Please Note:
The web version of the newly rewritten version 2 guide of this region will be available soon. This guide is currently available in two formats: Print (purchase here) and PDF (available here).

Earth science is an inherently local subject. No two places share exactly the same sequence of events that led to the way they are today. In this sense, Earth science is a subject to be explored in one's own neighborhood, examining the detailed sequence of rocks for the history that has gone on under our feet. What is not possible from only one location is making sense of why this particular sequence of events took place when and where it did, particularly relative to sequences in other places around it.

The distribution of rocks and landforms can be explained by processes that shape areas covering thousands of kilometers, such as the evolution of the Gulf Coast margin of the North American continent to the more stable, ancient continental interior. These processes link widely separated sequences in a common history.

Earth science educators at the Paleontological Research Institution, in working with teachers, have noted that no single source for educators exists that attempts to make sense of the disparate local features of the Southeastern United States in terms of a basic sequence of historical events and processes. Nationally distributed textbooks make few references specifically to the Southeastern region. While a number of reasonably good resources exist for individual states, these do not take enough geographic scope into account to show why, say, the Blue Ridge Mountains contain ancient metamorphic rocks, while not far to the east are well-preserved fossil-rich sand deposits, or why West Virginia has well-known deposits of Paleozoic coal, while Florida has none. Further, these resources are not necessarily "teacher-friendly," or written with an eye toward the kind of information and graphics that a secondary school teacher might need in their classroom. This Teacher-Friendly Guide™ is intended to fill this need for teachers.

Explaining why (for example, certain kinds of rocks and their mineral resources are found where they are) is the most effective way of providing students with a tool to remember and predict the nature of local Earth science. The Southeastern US (though, like states, an artificial political area) is of the right scale to discuss the evolution of significant portions of sedimentary basins, but also includes ancient igneous rocks. This means most Earth processes are illustrated by rocks present within a day's drive, and that Earth phenomena can be illustrated with examples in areas students and teachers are likely to have been to or at least heard of. Since the rocks and landforms are relatively accessible, regional Earth science is an excellent subject for hands-on, inquiry- based teaching using, for example, real rocks and landforms. A transect across the Southeastern US in several places will reveal most major rock types that students should know and will come into contact with over the course of their lifetimes.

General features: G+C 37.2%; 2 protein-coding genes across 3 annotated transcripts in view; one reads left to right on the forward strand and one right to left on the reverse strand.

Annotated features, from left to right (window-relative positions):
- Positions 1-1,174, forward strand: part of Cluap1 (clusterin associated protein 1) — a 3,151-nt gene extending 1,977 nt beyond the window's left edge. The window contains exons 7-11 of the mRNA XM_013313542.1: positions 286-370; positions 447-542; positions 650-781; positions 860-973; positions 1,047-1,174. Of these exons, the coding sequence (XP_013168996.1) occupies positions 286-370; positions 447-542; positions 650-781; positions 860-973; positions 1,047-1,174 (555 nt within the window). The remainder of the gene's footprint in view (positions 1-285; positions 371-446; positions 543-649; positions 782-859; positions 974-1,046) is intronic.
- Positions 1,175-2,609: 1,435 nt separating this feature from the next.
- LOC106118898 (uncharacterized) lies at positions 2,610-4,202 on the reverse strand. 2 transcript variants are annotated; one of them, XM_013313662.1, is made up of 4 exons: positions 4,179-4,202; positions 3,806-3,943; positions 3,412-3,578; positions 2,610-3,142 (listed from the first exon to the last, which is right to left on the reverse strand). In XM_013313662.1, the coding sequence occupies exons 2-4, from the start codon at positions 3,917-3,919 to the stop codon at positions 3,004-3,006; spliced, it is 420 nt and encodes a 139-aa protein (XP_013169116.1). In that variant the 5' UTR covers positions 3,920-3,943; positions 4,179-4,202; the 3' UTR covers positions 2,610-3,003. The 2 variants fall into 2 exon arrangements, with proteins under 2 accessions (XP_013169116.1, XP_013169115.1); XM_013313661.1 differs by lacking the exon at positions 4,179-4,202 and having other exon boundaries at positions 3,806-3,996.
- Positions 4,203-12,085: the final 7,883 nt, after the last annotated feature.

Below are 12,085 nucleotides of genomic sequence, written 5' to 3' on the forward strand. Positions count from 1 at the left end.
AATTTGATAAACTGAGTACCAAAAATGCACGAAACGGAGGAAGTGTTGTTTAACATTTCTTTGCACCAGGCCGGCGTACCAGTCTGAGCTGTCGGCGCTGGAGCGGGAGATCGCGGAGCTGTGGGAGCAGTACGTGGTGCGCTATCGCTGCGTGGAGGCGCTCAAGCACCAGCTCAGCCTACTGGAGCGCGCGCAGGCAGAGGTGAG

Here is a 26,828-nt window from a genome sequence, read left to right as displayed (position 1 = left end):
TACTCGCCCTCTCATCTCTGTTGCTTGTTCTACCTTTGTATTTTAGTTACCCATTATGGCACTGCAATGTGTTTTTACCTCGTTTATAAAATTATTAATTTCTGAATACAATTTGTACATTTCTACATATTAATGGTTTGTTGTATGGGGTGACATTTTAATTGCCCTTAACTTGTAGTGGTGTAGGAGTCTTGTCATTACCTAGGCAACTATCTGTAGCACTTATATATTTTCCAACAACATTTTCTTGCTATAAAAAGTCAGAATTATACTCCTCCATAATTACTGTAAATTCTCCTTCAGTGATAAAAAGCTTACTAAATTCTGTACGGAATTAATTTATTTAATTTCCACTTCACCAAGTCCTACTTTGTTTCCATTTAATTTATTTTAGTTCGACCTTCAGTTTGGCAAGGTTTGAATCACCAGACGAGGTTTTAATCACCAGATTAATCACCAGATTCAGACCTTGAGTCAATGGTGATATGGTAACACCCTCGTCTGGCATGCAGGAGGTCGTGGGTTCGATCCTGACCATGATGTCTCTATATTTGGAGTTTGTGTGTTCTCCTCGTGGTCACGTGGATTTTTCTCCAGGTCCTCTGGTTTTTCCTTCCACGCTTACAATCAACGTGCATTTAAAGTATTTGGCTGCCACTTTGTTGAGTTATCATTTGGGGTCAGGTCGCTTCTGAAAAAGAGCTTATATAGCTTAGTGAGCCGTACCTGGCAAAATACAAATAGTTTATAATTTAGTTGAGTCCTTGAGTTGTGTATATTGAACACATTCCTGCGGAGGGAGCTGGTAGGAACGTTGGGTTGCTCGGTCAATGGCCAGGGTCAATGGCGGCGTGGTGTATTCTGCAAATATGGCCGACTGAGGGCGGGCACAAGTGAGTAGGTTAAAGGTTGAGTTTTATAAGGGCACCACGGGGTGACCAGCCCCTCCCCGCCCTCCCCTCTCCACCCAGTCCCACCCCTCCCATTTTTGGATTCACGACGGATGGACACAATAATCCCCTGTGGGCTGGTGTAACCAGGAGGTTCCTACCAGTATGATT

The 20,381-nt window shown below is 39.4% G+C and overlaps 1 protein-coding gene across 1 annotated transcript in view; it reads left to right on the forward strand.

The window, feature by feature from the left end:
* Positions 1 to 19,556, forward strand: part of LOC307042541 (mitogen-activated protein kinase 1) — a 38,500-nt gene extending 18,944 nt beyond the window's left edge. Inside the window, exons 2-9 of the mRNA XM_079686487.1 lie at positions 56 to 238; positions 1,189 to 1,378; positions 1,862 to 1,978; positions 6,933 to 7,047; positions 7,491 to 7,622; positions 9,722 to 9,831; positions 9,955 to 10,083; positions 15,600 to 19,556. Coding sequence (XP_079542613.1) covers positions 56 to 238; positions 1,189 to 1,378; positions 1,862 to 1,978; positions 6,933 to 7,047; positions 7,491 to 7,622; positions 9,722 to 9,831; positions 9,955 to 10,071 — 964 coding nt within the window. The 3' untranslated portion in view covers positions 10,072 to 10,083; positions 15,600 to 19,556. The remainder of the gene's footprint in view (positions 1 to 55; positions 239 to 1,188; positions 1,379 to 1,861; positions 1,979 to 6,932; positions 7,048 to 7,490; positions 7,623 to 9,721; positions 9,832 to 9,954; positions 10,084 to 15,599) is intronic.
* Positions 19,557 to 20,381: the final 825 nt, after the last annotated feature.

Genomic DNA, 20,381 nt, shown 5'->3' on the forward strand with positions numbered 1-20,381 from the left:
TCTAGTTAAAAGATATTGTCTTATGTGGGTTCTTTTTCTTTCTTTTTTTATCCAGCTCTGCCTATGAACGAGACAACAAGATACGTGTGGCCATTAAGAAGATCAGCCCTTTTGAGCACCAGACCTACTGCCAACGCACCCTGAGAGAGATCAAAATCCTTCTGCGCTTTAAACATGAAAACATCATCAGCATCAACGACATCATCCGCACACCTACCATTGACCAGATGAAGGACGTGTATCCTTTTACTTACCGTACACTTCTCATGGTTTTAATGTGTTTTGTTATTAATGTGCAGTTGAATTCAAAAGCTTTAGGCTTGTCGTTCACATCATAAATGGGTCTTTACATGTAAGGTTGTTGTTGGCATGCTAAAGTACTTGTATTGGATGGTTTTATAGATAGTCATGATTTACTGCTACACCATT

The chapters chosen are by no means an exhaustive list, but reflect especially the historical side of "solid Earth" geosciences. Each chapter starts with a brief review, then (in most chapters) describes the Earth science of three natural regions of the Southeast. There is a resource list at the end of each chapter. There is a chapter on field work, not only on suggestions for how to do it, but how to integrate the field into your curriculum through "virtual fieldwork experiences." There are chapters on Big Ideas in Earth system science—a few major conceptual ideas that run throughout the subject—and on using real- world regional Earth science in the context of the Next Generation Science Standards (NGSS).

This volume is part of a national series of seven Teacher-Friendly Guides™ to regional Earth science, covering all 50 states. We also have two Teacher-Friendly Guides™ to evolution, and other Guides in development.

We would hope for our students that, years from now, they will be able to make sense of the place they live and the places they visit, through a comprehension of a few Big Ideas and a basic grasp of the "big picture" story of geological history of their area. It is our hope that this book might help teachers, and their students, grasp such a coherent understanding of their regional and local Earth system science.

Robert M. Ross, Associate Director for Outreach
Don Duggan-Haas, Director of Teacher Programs
Paleontological Research Institution
January 2016